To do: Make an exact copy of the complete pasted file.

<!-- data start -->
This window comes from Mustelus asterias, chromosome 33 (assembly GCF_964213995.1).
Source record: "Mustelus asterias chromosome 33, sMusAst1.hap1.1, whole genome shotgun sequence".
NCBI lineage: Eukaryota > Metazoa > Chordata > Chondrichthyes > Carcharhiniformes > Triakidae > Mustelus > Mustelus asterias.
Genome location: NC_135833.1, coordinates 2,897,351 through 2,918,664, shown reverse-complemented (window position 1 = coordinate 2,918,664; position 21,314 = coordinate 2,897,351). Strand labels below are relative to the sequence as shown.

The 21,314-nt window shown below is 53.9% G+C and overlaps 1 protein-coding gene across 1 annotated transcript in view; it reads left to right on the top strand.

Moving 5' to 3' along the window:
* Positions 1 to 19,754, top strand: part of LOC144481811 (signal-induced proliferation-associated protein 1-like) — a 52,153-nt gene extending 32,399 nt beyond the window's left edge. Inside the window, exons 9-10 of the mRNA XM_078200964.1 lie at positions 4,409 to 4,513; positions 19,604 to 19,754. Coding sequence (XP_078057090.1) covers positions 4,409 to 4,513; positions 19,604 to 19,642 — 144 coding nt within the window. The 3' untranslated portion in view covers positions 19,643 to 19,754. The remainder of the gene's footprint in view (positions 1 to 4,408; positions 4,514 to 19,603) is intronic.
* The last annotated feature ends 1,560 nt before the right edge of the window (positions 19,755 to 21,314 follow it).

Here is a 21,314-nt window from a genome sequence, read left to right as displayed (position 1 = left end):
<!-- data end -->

This window comes from Mustelus asterias, chromosome 33 (assembly GCF_964213995.1).
Source record: "Mustelus asterias chromosome 33, sMusAst1.hap1.1, whole genome shotgun sequence".
NCBI lineage: Eukaryota > Metazoa > Chordata > Chondrichthyes > Carcharhiniformes > Triakidae > Mustelus > Mustelus asterias.
Genome location: NC_135833.1, coordinates 2,897,351 through 2,918,664, shown reverse-complemented (window position 1 = coordinate 2,918,664; position 21,314 = coordinate 2,897,351). Strand labels below are relative to the sequence as shown.

The 21,314-nt window shown below is 53.9% G+C and overlaps 1 protein-coding gene across 1 annotated transcript in view; it reads left to right on the top strand.

Moving 5' to 3' along the window:
* Positions 1 to 19,754, top strand: part of LOC144481811 (signal-induced proliferation-associated protein 1-like) — a 52,153-nt gene extending 32,399 nt beyond the window's left edge. Inside the window, exons 9-10 of the mRNA XM_078200964.1 lie at positions 4,409 to 4,513; positions 19,604 to 19,754. Coding sequence (XP_078057090.1) covers positions 4,409 to 4,513; positions 19,604 to 19,642 — 144 coding nt within the window. The 3' untranslated portion in view covers positions 19,643 to 19,754. The remainder of the gene's footprint in view (positions 1 to 4,408; positions 4,514 to 19,603) is intronic.
* The last annotated feature ends 1,560 nt before the right edge of the window (positions 19,755 to 21,314 follow it).

Here is a 21,314-nt window from a genome sequence, read left to right as displayed (position 1 = left end):